A Columbus man accused of attempting to kill a police officer was critical of his court-appointed attorney during a change-of-plea hearing Thursday, saying he had not visited him at the Bartholomew County Jail.
Jacob D. Rice, 39, of 709 Reed St., criticized his public defender, Chris Monroe, during a hearing before Bartholomew Circuit Court Judge Kelly Benjamin. In the most serious of three open cases filed against Rice, the defendant is accused of firing a handgun at Columbus Police Sgt. Lukas Nibarger on June 27, 2021. Nibarger, who was not hurt, returned fire and wounded Rice. according to Indiana State Police investigators.
The exchange of fire occurred a few hours before dawn outside a home in the Forest Park residential neighborhood, ISP investigators say. After Nibarger was dispatched to investigate suspicious activity, he approached the house quietly on foot and saw a man later identified as Rice looking through the window of a house.
The officer shined a flashlight on Rice, and identified himself as a police officer, the ISP probable cause affidavit states. Nibarger noticed his suspect had a dark object in his hand just before Rice fled to the backyard, the affidavit states.
Investigators say the dark object may have been a 9mm Smith & Wesson M&P Shield handgun recovered at the scene, along with one spent casing that matched the suspect’s pistol, the police report states.
After Nibarger followed the suspect to the backyard, a single shot allegedly fired by Rice was heard while the officer was repeatedly ordering the partially obscured Rice to show his hands. The single shot was followed by Nibarger returning fire with multiple shots, wounding Rice with one 0f the bullets, the affidavit states.
Charges filed against Rice include attempted murder as a Level 1 felony, unlawful possession of a firearm by a serious violent felon as a Level 4 felony, criminal recklessness with a deadly weapon as a Level 6 felony and two counts of theft – both as Level 6 felonies.
During Thursday’s court hearing, Monroe had just informed Benjamin his client wanted to go to trial on all charges when Rice began criticizing Monroe for not representing him to his satisfaction.
The defendant said Monroe had not visited him at the Bartholomew County Jail, had only talked to him on the phone once or twice and did not seem interested in preparing a good defense for him.
Rice said he wondered if his public defender hated him because he had been a defendant in Bartholomew Superior Court 1 twice during the 24 years Monroe served as that court’s judge.
Of the 18 criminal cases filed against Rice since 2000, only two were handled in Superior Court 1 from 1988-2012 while Monroe was judge. In both cases, Monroe accepted a plea bargain that reduced what could have been substantial sentences to only six years.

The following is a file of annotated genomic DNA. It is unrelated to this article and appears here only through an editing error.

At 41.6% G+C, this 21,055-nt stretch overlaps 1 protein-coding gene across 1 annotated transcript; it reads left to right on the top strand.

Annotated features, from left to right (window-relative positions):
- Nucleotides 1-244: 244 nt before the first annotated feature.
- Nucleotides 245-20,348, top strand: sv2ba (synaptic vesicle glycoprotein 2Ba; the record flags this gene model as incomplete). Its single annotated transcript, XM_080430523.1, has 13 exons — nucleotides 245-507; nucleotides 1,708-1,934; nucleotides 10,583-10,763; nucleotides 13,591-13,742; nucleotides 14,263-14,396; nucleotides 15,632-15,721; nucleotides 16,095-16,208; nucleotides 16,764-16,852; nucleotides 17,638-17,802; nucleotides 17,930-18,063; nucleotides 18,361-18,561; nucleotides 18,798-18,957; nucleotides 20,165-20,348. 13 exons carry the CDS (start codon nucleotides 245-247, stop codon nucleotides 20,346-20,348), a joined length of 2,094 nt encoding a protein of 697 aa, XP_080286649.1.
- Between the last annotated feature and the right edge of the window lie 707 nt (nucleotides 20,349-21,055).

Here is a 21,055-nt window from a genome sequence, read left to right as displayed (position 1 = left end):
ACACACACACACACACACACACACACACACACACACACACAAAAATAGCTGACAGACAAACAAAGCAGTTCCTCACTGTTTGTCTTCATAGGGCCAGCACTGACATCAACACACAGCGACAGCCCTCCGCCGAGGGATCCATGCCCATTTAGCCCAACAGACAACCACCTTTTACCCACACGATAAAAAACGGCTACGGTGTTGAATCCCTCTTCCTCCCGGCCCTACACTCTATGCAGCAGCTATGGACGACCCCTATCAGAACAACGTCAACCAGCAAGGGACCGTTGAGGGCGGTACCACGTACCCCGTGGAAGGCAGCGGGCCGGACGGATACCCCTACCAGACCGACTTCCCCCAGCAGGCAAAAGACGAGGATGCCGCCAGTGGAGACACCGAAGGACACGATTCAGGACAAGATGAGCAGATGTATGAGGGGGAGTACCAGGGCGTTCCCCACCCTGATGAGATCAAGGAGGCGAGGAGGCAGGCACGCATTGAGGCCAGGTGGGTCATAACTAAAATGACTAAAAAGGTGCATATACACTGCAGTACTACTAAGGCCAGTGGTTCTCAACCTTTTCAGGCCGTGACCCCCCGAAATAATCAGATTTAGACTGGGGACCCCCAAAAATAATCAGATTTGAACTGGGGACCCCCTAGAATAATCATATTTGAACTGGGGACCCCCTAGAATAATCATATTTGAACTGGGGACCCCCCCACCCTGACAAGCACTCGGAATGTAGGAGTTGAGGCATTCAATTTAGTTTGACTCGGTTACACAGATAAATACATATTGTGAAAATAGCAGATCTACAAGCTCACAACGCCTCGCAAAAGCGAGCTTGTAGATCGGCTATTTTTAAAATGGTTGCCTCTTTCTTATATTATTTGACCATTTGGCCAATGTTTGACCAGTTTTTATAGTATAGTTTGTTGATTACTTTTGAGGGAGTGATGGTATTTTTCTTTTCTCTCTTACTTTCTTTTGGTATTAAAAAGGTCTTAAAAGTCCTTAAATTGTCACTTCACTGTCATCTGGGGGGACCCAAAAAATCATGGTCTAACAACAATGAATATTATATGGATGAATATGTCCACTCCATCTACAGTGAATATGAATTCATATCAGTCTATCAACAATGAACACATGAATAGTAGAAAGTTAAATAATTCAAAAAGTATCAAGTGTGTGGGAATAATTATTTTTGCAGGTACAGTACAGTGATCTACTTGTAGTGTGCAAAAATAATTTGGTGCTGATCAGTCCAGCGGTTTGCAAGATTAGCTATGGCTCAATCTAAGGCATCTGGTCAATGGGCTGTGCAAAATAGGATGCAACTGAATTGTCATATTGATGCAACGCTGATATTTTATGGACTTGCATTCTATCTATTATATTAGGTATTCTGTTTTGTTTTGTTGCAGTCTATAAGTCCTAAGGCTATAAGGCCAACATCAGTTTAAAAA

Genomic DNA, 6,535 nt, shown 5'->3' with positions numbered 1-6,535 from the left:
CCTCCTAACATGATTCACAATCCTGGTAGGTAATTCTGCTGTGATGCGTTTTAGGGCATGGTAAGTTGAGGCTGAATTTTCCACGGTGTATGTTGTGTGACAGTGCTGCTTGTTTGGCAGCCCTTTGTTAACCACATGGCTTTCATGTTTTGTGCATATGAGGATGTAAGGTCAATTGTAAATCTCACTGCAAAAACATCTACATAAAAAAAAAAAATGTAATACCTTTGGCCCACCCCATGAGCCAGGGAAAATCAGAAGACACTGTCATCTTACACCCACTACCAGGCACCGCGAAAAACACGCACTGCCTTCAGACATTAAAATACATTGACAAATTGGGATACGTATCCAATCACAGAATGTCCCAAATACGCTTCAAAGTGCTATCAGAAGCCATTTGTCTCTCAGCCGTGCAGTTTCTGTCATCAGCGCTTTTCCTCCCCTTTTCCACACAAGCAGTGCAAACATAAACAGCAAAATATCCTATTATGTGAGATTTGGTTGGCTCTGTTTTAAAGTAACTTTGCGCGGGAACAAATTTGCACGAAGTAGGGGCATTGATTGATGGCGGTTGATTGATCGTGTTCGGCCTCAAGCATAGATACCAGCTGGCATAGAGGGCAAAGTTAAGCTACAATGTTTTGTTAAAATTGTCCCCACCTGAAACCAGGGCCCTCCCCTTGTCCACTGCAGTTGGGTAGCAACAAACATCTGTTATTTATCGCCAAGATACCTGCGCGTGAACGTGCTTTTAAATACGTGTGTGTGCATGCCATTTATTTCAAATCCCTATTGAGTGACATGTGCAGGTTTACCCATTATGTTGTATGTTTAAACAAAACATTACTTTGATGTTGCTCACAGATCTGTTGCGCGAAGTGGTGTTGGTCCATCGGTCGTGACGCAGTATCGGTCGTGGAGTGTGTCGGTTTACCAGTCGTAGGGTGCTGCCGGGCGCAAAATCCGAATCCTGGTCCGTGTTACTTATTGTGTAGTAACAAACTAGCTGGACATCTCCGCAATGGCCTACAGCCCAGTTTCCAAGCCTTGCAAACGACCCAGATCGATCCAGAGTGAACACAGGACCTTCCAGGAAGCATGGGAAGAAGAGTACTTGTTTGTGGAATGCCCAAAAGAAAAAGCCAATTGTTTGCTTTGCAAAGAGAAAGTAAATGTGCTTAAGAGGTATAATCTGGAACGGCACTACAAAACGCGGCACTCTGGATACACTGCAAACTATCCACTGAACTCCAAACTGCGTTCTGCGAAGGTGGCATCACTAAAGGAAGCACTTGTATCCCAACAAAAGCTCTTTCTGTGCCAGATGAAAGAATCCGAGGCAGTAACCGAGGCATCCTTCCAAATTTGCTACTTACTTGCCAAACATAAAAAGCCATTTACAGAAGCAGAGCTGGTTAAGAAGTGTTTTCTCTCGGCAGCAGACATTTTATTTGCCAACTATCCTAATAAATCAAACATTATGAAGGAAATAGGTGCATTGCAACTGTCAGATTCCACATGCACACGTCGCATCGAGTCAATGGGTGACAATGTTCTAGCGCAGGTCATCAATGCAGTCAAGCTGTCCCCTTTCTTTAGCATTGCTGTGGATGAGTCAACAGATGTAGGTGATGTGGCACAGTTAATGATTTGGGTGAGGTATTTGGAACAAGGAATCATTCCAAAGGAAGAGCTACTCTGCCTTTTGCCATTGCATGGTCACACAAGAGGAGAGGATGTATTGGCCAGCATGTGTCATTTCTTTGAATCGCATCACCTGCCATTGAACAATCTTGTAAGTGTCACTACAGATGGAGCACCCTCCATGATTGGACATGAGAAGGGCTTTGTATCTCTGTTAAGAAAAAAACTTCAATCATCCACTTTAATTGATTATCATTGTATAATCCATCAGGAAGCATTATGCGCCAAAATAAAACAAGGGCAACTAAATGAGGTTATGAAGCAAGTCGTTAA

One was a 2008 case where Rice was charged with escape, violating his probation, one count of battery resulting in bodily injury, one count of battery against a school employee and resisting law enforcement. The other case involved the manufacturing and dealing of illegal narcotics in 2007.
The third case against Rice is illegal possession of a syringe as a Level 6 felony.
Benjamin spoke directly to Rice about his comments, saying Monroe is one of the longest-serving judges in Bartholomew County history who has adjudicated thousands of cases over a 24-year period. No one should expect him to remember all defendants who appeared in his courtroom nearly a decade after leaving the bench, she said.
“I’m not hearing you say you want a new attorney,” Benjamin said to Rice. “Is that what you want?’
“Is that even possible?” Rice asked.
A change in public defenders is only allowed under rare circumstances, the judge said.
In response to Rice’s allegations, Monroe told Benjamin he has seldom visited jail inmates since the outbreak of COVID-19. Monroe said he did spend considerable time preparing for Rice’s defense.
At the end of Thursday’s hearing, Benjamin agreed to postpone further court dates regarding Rice until after a motion to suppress evidence is determined on Aug. 4 at 11 a.m.
The only information about the questionable evidence is that it deals with a Level 2 felony. That description only matches a March, 2021 incident that resulted in Rice being charged with dealing in a narcotic. That same case includes two other less serious drug offenses.
The hearing on the motion to exclude evidence is scheduled for Aug. 4 at 11 a.m. A change of plea or pre-trial conference is set for Sept. 19 at 9:15 a.m., while a tentative trial date has been booked for Oct. 22, starting at 8:30 a.m.